Next up on the list of IFComp reviews is a game about being an unpaid intern. I've never had the pleasure of being an unpaid intern, but from what I hear, I wouldn't do it for anything. I have bills to pay; they don't just go away because the job is unpaid, right? And throughout this whole game, the omnipresent question of how the protagonist is keeping themselves off the streets doesn't ever go away, but maybe you just have a really awesome roommate.
The game follows YOU, a commoner who has just been hired to work as an intern at a publishing company enmeshed in a world of magic. You are given a special amulet that allows you to interact with the regular world; everyone else instantly forgets about magic once they hear about it, so people like your roommate Taylor won't find out things they shouldn't know. But other than dragons, the Otherworld, magical snakes and mongooses, flying memos, and mystic sigils, this internship is like many others: you're stuck with a bunch of grunt work and desperate to prove yourself worthy of better assignments.
The setting combines a bunch of magical cliches into a stew pot that works surprisingly well despite not being too specific about the world. Harry Potter is the most obvious inspiration (and it's not-really-but-totally named with an in-game series about Rebecca Butler), with some notable sparks from series like the Bartimaeus Trilogy scattered throughout. Character-wise, you have a fair number of choices to define how your protagonist acts, although the only ones that affect the ending seem to be in the final chapter. Characters outside of your protagonist are pretty much just there to further the plot, with the possible exception of Taylor, your completely normal roommate, and even she only really factors into one of the endings.
There are a few weird things about the technical design, chief among them the lack of a back button. If you accidentally progress too far, your only recourse is to go back to the title screen. If you've previously completed the game, you can access a chapter select feature, but it can only start you at the beginning of the chapter. There's also a few quirky coding choices, such as a point in the first chapter where you're taking coffee orders for the office. One of the office workers has a few options of things to ask her, one of them being her coffee order. But you can't just ask her this and then leave; you have to ask her every single question possible for the game to recognize your conversation with her as complete. If you just get her coffee order and then try to go get the coffee, even if you've gotten everyone else's orders, the game will say that you haven't gotten all the orders yet. It's pretty clear it was coded to only let you go if you read all the passages, and it was probably easier to code than the alternative, but it's unfortunately noticeable.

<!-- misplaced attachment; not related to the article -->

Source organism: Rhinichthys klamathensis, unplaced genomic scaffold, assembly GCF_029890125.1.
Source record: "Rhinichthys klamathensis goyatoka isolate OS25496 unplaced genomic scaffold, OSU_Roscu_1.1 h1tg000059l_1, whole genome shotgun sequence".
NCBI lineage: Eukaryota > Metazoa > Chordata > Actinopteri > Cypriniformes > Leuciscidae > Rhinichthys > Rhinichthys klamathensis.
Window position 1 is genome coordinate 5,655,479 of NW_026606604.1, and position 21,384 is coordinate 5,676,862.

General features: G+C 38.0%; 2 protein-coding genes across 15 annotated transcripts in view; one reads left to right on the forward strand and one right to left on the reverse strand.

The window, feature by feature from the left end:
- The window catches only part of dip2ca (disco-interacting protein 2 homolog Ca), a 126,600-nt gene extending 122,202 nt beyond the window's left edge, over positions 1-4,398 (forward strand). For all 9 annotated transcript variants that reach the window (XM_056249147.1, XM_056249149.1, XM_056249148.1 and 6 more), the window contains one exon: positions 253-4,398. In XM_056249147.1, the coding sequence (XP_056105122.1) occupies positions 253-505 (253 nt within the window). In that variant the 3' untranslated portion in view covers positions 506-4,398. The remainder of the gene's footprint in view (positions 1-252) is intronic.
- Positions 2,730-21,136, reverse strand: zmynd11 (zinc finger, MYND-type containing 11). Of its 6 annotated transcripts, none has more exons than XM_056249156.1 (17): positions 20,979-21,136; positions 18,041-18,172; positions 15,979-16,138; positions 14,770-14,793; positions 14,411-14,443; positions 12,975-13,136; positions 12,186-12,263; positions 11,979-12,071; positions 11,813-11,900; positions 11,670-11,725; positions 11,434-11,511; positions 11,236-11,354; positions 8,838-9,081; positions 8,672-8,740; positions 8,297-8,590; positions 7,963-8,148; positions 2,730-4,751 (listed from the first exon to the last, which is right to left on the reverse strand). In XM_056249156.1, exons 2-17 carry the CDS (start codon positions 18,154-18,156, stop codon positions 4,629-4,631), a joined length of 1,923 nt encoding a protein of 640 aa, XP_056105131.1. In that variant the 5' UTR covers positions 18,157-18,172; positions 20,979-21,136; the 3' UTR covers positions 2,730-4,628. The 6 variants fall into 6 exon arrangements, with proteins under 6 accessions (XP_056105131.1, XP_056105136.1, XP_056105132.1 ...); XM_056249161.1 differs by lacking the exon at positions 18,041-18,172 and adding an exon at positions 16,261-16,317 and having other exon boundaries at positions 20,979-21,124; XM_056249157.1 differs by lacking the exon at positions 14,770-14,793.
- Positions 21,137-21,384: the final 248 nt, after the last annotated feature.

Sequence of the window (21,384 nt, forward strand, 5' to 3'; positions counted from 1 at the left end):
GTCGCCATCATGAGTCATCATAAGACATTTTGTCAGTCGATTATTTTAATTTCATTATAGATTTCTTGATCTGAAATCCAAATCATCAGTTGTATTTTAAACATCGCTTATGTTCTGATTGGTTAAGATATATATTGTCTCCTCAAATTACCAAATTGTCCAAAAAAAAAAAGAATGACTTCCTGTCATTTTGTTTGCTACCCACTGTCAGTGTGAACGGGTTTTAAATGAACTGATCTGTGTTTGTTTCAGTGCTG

The story isn't particularly deep, but it's enjoyable nonetheless, and all three of the endings feel like realistic outcomes. I would have liked a bit more polish coding wise, but overall a solid title with an interesting vibe to it.
Arcane Intern (Unpaid) is available to play in browser on the developer's website.
Final verdict: While a few quality-of-life changes to the coding may have made for a slightly easier experience, Arcane Intern (Unpaid) has a nice aesthetic and the story feels very believable, with well-connected paths.
Arcane Intern (Unpaid) is developed by Astrid Dalmady. The opinions expressed in this review are my own. I was not compensated in any way for this review.